2. Start with your goal
Most employers aim to hire people who are serious about realising their potential within the company. If an employer feels that hiring you will help you achieve your goals, they’re likely to believe this will also benefit the company. If you show that you're in it for more than just the job or salary, you'll let the employer know you're serious about your application. Being driven and goal-oriented in general is almost always a positive characteristic. Here’s an example of how to start a cover letter with your goal:
|Since starting my computer science degree, my goal has been to intern at one of the top IT companies in the UK to boost my chances of becoming a programmer for Google. I truly believe that your company will give me the experience, skills, and qualifications to do just that.|
3. Refer to a connection
Have you ever started talking to someone you just met, and realised you have mutual connections? It often starts a waterfall of conversation. If you have a connection with someone at the company you’re applying with, the beginning of a cover letter is your chance to mention them. It grabs the reader's attention because they’ll wonder why someone at their company knows you or even recommends you. Instead of seeing you as a complete stranger, they’ll at least take confidence in the fact that you have a trusted connection. Here’s an example of how you can refer to a connection at the start of a cover letter:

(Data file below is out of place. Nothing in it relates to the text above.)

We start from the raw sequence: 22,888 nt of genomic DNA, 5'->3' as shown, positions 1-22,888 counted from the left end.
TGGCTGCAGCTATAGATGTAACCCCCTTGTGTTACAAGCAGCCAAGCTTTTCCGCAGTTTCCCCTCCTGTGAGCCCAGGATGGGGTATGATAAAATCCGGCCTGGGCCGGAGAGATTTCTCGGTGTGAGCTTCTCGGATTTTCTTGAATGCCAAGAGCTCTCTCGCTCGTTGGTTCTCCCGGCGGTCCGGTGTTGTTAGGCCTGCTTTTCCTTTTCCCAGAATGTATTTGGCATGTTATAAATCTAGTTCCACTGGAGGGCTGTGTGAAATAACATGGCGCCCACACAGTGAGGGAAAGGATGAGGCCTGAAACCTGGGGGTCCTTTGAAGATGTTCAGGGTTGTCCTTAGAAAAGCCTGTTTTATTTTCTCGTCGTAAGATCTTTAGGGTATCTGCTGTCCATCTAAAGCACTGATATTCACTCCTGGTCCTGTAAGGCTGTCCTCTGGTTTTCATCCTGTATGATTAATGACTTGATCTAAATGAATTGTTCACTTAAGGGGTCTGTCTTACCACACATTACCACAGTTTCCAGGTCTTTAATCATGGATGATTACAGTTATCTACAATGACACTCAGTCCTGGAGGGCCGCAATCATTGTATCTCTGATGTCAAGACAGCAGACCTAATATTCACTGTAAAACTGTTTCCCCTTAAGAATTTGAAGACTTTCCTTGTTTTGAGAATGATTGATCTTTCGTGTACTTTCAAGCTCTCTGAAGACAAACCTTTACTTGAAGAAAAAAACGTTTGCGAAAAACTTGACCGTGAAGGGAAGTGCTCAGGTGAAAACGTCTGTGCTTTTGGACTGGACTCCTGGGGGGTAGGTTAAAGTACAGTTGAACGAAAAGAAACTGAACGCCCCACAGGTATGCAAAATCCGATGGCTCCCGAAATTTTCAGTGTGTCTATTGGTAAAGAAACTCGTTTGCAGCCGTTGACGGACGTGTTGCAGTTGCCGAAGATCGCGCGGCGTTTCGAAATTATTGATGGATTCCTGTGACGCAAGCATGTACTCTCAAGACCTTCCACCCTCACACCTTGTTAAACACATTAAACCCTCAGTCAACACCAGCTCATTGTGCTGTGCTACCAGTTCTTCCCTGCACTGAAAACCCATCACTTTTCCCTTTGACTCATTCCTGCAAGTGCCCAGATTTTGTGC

|Last week, one of my friends [Name] approached me about a marketing role at your company. He and I worked together for some time before he joined your company. He felt that I would be a great fit for the role, and that I would be an excellent addition to the team.|
4. Present a researched fact
Knowing how to start a cover letter with a researched fact can be very effective. Similarly to mentioning their mission and vision, presenting a researched fact shows that you’re interested in how far they’ve come and where they’re headed. You don’t have to go into the nitty-gritty details, but you’ll want to find something newsworthy. You can even throw in a compliment to show your appreciation for what they’ve accomplished. You don’t want to go over the top with this, but it’s a sure-fire way to catch the reader's attention.
|When I was reading the news last week, I saw a headline about how your company was giving out free workout sessions in the community. I read in a report that almost 20% of the people that joined signed up for courses on your website. This was a huge success in my eyes, and my compliments go out to the marketing team. I would love to come up with creative marketing strategies to bring more people to your platform.|